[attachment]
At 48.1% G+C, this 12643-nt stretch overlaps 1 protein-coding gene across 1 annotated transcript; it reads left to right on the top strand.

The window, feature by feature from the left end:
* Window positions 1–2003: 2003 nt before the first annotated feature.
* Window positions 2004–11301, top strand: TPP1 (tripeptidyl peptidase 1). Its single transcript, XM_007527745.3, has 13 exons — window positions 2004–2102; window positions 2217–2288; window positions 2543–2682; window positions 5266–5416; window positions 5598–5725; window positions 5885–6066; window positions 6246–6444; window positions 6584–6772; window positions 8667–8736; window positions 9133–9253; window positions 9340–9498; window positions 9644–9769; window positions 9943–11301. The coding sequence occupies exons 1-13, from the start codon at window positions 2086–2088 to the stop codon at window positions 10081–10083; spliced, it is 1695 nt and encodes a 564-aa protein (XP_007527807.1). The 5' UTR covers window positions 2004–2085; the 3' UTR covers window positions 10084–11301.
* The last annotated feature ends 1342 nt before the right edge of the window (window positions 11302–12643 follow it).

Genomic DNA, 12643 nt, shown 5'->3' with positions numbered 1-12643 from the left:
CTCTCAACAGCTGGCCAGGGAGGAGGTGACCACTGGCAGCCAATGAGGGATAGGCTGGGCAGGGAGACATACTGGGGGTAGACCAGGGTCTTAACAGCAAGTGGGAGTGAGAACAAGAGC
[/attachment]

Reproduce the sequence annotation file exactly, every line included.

At 48.1% G+C, this 12643-nt stretch overlaps 1 protein-coding gene across 1 annotated transcript; it reads left to right on the top strand.

The window, feature by feature from the left end:
* Window positions 1–2003: 2003 nt before the first annotated feature.
* Window positions 2004–11301, top strand: TPP1 (tripeptidyl peptidase 1). Its single transcript, XM_007527745.3, has 13 exons — window positions 2004–2102; window positions 2217–2288; window positions 2543–2682; window positions 5266–5416; window positions 5598–5725; window positions 5885–6066; window positions 6246–6444; window positions 6584–6772; window positions 8667–8736; window positions 9133–9253; window positions 9340–9498; window positions 9644–9769; window positions 9943–11301. The coding sequence occupies exons 1-13, from the start codon at window positions 2086–2088 to the stop codon at window positions 10081–10083; spliced, it is 1695 nt and encodes a 564-aa protein (XP_007527807.1). The 5' UTR covers window positions 2004–2085; the 3' UTR covers window positions 10084–11301.
* The last annotated feature ends 1342 nt before the right edge of the window (window positions 11302–12643 follow it).

Genomic DNA, 12643 nt, shown 5'->3' with positions numbered 1-12643 from the left:
CTCTCAACAGCTGGCCAGGGAGGAGGTGACCACTGGCAGCCAATGAGGGATAGGCTGGGCAGGGAGACATACTGGGGGTAGACCAGGGTCTTAACAGCAAGTGGGAGTGAGAACAAGAGC